On March 3, 2006, Marine Lance Corporal Matthew Snyder died while serving a tour of duty in Iraq. (1) After hearing of his funeral, members of the Kansas-based Westboro Baptist Church attended and protested the Maryland ceremony bearing graphic photos and signs declaring "Thank God for IEDs" and "Thank God for Dead Soldiers." (2) The church members did so in reflection of their religious belief that God has doomed America and its military missions because of the country's tolerance for homosexuality. (3) Following the protest, Matthew Snyder's father, Albert Snyder, sued the Westboro Baptist Church for a variety of civil wrongs, including intentional infliction of emotional distress, (4) thus setting up a conflict pitting free speech against tort liability that ultimately reached the united States Supreme Court.
The tort of intentional infliction of emotional distress, commonly known as IIED, is a relatively new type of civil wrong, and one to which courts have not been terribly friendly. (5) An early problem with IIED was "the fear that the protection of interests in mental peace of mind would be 'the "wide door" which might be opened, not only to fictitious claims, but to litigation in the field of trivialities and mere bad manners.'" (6) While courts have allowed prosecutions under the tort since its recognition by the American Law Institute in 1948, (7) prosecutions based on speech have been relatively rare.
Prior to the Court's decision in Snyder v. Phelps, it had only once, in Hustler Magazine, Inc. v. Falwell, considered an IIED claim based on speech. (8) The Court in Hustler decided against the plaintiff, using what appeared to be a modified defamation standard, (9) but the decision nonetheless left open a hole in speech jurisprudence. Hustler's plaintiff, televangelist Jerry Falwell, was a public figure, a kind of person the Court in other defamation rulings held to a higher standard than private figures like Albert Snyder. (10) The question remained whether the same IIED standard would apply to both public and private figures. (11)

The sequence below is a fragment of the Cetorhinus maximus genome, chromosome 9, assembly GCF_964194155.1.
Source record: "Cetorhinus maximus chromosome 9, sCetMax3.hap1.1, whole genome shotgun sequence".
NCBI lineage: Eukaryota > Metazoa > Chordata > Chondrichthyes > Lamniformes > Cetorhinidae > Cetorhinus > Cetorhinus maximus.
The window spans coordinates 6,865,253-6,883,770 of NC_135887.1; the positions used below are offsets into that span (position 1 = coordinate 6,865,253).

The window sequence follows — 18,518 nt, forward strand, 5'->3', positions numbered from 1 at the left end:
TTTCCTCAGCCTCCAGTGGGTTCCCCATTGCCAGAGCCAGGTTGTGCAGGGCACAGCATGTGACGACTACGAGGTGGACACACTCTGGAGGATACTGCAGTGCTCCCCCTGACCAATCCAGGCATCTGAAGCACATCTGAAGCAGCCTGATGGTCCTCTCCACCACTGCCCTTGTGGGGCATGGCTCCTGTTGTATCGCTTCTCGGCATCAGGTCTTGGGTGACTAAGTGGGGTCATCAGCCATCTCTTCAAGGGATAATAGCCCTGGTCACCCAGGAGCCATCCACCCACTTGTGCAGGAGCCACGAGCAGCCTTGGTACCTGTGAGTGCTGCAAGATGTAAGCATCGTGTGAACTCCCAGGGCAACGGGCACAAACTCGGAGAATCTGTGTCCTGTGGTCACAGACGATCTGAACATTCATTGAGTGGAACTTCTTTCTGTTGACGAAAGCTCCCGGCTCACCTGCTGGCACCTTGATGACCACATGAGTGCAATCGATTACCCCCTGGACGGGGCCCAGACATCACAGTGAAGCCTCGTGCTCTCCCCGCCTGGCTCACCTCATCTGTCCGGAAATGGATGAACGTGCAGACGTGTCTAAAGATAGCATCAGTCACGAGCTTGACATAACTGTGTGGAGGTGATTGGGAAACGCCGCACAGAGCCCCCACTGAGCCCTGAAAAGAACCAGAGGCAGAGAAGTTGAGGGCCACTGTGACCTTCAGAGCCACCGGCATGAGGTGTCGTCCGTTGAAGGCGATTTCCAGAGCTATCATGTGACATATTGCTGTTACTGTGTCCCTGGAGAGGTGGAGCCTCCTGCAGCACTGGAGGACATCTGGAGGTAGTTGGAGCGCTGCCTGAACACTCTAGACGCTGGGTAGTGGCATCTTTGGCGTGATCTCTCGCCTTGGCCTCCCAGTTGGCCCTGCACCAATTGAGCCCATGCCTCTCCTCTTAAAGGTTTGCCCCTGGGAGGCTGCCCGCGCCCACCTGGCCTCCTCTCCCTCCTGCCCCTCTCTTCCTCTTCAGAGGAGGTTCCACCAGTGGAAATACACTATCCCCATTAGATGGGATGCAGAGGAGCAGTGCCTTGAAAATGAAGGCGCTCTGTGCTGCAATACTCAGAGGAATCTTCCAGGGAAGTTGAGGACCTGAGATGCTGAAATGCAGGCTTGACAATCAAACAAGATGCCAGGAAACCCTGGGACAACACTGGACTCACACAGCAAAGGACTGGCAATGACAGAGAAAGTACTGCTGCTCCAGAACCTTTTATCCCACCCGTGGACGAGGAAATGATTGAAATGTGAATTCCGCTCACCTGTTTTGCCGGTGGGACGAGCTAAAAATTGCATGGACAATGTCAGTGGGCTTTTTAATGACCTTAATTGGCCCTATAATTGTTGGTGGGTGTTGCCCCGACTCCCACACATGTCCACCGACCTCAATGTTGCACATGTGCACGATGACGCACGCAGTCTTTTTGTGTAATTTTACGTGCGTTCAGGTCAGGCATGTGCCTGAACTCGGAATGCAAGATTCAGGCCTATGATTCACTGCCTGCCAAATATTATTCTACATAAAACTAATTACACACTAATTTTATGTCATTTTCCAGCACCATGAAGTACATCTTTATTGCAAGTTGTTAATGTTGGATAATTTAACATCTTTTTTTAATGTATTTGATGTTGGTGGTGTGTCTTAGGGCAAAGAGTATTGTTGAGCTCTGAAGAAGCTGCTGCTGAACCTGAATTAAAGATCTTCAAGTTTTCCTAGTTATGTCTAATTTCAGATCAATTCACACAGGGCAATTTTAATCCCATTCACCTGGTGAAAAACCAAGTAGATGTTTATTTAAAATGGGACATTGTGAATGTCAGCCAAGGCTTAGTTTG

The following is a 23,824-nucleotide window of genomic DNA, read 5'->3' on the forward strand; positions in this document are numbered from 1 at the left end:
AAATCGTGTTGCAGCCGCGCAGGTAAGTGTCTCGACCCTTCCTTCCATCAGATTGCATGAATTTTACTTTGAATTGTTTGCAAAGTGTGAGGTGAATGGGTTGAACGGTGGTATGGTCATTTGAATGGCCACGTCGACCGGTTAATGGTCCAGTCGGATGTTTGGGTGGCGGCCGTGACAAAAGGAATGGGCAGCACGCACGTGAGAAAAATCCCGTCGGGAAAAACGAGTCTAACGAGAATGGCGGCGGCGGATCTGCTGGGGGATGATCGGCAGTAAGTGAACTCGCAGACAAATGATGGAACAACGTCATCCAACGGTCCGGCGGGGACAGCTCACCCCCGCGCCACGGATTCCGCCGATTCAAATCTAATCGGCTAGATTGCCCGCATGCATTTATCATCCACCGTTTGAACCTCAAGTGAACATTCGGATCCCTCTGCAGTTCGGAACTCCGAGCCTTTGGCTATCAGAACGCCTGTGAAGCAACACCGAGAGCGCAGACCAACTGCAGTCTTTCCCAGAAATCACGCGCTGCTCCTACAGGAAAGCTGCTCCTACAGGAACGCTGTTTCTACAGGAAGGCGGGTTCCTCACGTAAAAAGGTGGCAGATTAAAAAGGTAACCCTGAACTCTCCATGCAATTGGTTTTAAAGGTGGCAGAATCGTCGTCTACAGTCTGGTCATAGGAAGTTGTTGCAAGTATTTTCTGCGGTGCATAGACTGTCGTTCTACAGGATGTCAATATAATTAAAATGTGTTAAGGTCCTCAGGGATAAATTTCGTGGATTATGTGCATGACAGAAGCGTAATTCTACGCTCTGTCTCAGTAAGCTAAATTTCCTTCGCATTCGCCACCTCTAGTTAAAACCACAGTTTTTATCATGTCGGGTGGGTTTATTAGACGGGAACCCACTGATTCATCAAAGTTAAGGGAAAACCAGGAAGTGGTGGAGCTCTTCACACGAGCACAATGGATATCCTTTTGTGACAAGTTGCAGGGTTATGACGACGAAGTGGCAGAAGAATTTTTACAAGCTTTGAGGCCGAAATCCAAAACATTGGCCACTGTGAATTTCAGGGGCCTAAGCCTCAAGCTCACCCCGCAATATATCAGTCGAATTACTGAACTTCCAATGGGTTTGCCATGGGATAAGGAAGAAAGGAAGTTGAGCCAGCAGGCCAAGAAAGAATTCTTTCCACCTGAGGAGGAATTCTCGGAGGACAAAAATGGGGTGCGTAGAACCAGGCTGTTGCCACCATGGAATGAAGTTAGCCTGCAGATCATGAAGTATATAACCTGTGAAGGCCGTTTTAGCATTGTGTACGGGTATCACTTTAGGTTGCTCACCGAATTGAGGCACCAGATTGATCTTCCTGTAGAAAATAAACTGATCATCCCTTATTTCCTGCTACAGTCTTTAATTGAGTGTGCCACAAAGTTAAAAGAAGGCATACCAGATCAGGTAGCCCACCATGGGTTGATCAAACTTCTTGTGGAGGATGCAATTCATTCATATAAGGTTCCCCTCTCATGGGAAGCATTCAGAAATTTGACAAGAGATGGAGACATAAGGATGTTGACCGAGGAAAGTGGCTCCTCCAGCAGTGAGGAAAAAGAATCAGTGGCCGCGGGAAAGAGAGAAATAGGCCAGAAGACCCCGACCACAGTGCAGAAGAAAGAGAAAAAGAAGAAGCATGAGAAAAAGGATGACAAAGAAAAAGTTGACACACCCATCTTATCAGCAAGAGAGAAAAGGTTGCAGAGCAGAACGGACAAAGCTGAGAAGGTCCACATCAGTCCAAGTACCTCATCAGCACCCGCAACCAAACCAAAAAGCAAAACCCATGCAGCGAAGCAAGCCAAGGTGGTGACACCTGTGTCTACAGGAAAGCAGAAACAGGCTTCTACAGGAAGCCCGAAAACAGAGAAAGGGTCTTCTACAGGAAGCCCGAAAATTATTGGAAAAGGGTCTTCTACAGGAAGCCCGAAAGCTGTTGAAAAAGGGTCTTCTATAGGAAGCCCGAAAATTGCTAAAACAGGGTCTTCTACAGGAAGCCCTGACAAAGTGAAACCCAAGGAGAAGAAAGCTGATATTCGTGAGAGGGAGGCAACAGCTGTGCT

Although Albert Snyder succeeded at the trial level, the Supreme Court ultimately ruled against him. (12) The Court did so because the speech did not target the mourning family (13) nor did it "in any way interfere with the funeral service itself." (14) The Court did not, however, specify the standard under which Snyder's claim could have been successful. This Note attempts to fill the hole left by the Court's reticence to name an IIED standard for private figures. It argues that the public/private figure distinction on which many relied to dismiss Falwell as a precedent in Snyder is irrelevant in an IIED claim involving speech on a matter of public concern given the nature of the harm at issue.
Building on the work of First Amendment scholars Christina Wells and Robert Post, (15) along with a thorough examination of the Court's relevant First Amendment cases, this Note argues that Hustler did not simply import the "actual malice" defamation standard into IIED cases involving public figures. (16) Instead, the IIED tort itself demands these elements be added to adequately protect speech on matters of public concern, regardless of the addressee's status. As the Court has long recognized, offensive speech requires significant protection to be free from censorship under community norms. (17) The very nature of the harm in IIED, emotional distress, is simply not capable, without more, of providing protection against such subjective censorship. Ultimately, the Court's standards in Hustler were not simply "defamation" standards; they are historically recognized tests necessary under an IIED claim to make potentially protected speech on matters of public concern actionable when made against any individual.
II. Facts and Holding
Following twenty-year-old (18) Matthew Snyder's death in Iraq, his father, Albert Snyder (Snyder), chose to have his son's funeral service in a Catholic church in their hometown of Westminster, Maryland. …